Norwegian herring has reached healthy levels and the Northern hake is making a comeback, but stocks of flatfish, cod and sand eel are still depleted in the North Sea, an international marine research group said Monday.
COPENHAGEN -- Norwegian herring has reached healthy levels and the Northern hake is making a comeback, but stocks of flatfish, cod and sand eel are still depleted in the North Sea, an international marine research group said Monday.
The Copenhagen-based International Council for the Exploration of the Sea, or ICES, was slightly more upbeat than in previous years as it offered a glimpse into its annual report on northeast Atlantic fish stocks to be released Friday.
The advisory body recommended allowing higher catches of Norwegian spring-spawning herring in 2007 because the stock has reached "sustainable levels" in the North Sea.
The Northern hake also appeared to have recovered after being depleted in the 1990s, ICES said, and recommended allowing slightly higher catches in 2007.
But other species, such as cod, anchovy and sand eel were still depleted and ICES recommended zero-catches next year.
"Unfortunately we have not seen clear signals of recovery for the depleted cod stocks," ICES spokesman Martin Pastoors said in a statement.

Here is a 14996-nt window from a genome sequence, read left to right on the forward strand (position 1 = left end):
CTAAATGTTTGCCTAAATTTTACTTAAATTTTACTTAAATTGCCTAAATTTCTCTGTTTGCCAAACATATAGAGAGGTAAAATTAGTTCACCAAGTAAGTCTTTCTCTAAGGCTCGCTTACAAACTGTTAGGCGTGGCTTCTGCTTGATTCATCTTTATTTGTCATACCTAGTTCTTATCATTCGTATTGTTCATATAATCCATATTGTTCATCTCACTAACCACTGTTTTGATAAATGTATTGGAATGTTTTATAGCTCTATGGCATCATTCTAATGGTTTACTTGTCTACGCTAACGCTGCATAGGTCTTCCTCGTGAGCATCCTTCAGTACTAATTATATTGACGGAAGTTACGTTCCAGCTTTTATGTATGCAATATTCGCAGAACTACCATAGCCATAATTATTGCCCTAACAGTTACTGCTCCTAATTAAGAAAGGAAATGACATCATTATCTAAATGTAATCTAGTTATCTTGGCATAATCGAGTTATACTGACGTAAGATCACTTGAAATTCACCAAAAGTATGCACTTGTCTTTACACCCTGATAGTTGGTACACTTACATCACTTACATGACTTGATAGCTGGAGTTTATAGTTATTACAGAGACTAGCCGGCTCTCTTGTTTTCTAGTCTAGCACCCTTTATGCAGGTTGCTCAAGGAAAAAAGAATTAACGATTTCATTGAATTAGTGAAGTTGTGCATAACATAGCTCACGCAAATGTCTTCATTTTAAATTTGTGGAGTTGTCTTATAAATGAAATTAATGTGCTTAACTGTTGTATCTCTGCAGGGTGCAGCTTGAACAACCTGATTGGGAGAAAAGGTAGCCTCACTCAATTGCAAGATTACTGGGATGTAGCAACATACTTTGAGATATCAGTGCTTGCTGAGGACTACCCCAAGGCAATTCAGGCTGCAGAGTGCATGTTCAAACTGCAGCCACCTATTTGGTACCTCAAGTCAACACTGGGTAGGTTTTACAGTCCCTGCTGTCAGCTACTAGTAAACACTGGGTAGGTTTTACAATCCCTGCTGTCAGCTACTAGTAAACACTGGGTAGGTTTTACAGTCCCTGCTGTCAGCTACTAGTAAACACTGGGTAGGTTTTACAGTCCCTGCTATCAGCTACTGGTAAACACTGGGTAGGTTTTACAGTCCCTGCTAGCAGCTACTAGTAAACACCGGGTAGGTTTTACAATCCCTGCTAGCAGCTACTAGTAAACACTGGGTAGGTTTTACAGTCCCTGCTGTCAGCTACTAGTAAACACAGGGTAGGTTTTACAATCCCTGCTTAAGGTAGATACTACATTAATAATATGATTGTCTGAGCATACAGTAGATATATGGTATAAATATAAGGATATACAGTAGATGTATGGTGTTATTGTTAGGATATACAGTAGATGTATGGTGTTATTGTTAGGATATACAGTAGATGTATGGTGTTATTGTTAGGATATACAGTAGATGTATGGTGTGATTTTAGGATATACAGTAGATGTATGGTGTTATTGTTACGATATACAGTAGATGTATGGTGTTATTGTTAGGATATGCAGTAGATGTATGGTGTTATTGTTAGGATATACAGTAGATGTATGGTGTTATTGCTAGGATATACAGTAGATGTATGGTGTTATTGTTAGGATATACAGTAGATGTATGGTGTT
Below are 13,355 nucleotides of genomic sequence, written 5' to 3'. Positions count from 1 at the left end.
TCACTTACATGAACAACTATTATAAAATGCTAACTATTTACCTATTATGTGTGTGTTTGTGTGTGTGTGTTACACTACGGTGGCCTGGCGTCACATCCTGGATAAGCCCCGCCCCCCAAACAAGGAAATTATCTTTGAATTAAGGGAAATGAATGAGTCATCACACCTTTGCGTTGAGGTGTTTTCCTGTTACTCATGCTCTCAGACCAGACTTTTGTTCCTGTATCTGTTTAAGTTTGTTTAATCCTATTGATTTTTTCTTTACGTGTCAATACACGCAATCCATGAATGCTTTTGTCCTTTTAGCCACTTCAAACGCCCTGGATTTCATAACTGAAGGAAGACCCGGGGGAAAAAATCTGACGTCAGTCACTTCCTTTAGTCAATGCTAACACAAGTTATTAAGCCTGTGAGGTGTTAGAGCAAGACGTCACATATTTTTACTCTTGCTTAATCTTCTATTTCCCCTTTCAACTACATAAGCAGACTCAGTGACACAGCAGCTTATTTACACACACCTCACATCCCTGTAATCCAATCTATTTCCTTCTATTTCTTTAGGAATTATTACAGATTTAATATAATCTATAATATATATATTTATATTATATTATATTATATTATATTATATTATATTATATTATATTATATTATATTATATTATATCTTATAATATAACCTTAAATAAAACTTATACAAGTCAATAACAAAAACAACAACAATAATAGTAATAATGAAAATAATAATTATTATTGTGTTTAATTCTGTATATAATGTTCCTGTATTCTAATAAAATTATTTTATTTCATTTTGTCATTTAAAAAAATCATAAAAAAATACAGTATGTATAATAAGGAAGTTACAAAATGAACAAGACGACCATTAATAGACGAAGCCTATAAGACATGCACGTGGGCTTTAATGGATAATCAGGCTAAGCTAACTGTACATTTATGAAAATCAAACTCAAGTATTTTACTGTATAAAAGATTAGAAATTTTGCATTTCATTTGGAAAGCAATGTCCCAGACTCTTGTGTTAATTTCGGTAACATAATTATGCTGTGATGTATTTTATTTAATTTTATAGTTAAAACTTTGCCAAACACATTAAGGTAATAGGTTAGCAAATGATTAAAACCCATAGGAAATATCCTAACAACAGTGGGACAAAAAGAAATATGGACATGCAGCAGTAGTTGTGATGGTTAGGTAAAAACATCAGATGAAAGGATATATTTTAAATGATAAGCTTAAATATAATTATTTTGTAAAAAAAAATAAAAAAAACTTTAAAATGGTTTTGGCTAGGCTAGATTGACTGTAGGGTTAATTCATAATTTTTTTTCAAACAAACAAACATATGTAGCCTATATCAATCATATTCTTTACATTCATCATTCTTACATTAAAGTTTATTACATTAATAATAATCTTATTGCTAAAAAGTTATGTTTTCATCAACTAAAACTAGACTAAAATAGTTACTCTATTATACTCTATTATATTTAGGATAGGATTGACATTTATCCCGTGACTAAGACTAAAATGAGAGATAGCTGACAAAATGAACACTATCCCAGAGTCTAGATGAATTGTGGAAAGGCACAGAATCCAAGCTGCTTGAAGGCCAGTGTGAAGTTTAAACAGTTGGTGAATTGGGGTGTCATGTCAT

ICES also called for a reduction in catches of plaice, sole, blue whiting and suggested that no catches be allowed for sharks, which it said are depleted.
The organization has no legislative power but advises European governments on fishing quotas to protect North Sea stocks from overfishing.
EU Fisheries Commissioner Joe Borg welcomed the "positive elements" in the ICES report and said it showed that the "long-term approach to the management of EU fisheries is starting to bear some fruit."
The European Commission warned last month that deep-sea fish stocks in European waters were in danger of collapsing and said such catches should be cut by a third next year and another 33 percent in 2008.
The 25 EU fisheries ministers will decide on new limits at a meeting in December.
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Source: Associated Press